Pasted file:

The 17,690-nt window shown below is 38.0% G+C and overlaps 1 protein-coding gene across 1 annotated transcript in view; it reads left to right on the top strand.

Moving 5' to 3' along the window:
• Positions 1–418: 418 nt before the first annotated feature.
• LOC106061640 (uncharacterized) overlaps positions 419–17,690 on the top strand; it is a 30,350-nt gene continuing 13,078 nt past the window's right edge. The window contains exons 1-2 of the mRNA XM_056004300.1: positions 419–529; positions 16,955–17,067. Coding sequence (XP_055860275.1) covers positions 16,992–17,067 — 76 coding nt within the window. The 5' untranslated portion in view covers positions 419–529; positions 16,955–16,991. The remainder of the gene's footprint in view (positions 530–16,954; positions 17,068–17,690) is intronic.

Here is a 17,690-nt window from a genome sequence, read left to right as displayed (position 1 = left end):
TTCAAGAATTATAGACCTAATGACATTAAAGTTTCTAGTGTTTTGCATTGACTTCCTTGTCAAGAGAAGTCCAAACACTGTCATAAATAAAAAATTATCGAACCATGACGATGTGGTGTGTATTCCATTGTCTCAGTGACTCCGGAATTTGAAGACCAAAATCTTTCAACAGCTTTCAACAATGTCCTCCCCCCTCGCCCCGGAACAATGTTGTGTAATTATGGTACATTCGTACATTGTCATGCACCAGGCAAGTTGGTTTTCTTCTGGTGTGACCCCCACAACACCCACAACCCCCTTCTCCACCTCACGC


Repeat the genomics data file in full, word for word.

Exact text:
The 17,690-nt window shown below is 38.0% G+C and overlaps 1 protein-coding gene across 1 annotated transcript in view; it reads left to right on the top strand.

Moving 5' to 3' along the window:
• Positions 1–418: 418 nt before the first annotated feature.
• LOC106061640 (uncharacterized) overlaps positions 419–17,690 on the top strand; it is a 30,350-nt gene continuing 13,078 nt past the window's right edge. The window contains exons 1-2 of the mRNA XM_056004300.1: positions 419–529; positions 16,955–17,067. Coding sequence (XP_055860275.1) covers positions 16,992–17,067 — 76 coding nt within the window. The 5' untranslated portion in view covers positions 419–529; positions 16,955–16,991. The remainder of the gene's footprint in view (positions 530–16,954; positions 17,068–17,690) is intronic.

Here is a 17,690-nt window from a genome sequence, read left to right as displayed (position 1 = left end):
TTCAAGAATTATAGACCTAATGACATTAAAGTTTCTAGTGTTTTGCATTGACTTCCTTGTCAAGAGAAGTCCAAACACTGTCATAAATAAAAAATTATCGAACCATGACGATGTGGTGTGTATTCCATTGTCTCAGTGACTCCGGAATTTGAAGACCAAAATCTTTCAACAGCTTTCAACAATGTCCTCCCCCCTCGCCCCGGAACAATGTTGTGTAATTATGGTACATTCGTACATTGTCATGCACCAGGCAAGTTGGTTTTCTTCTGGTGTGACCCCCACAACACCCACAACCCCCTTCTCCACCTCACGC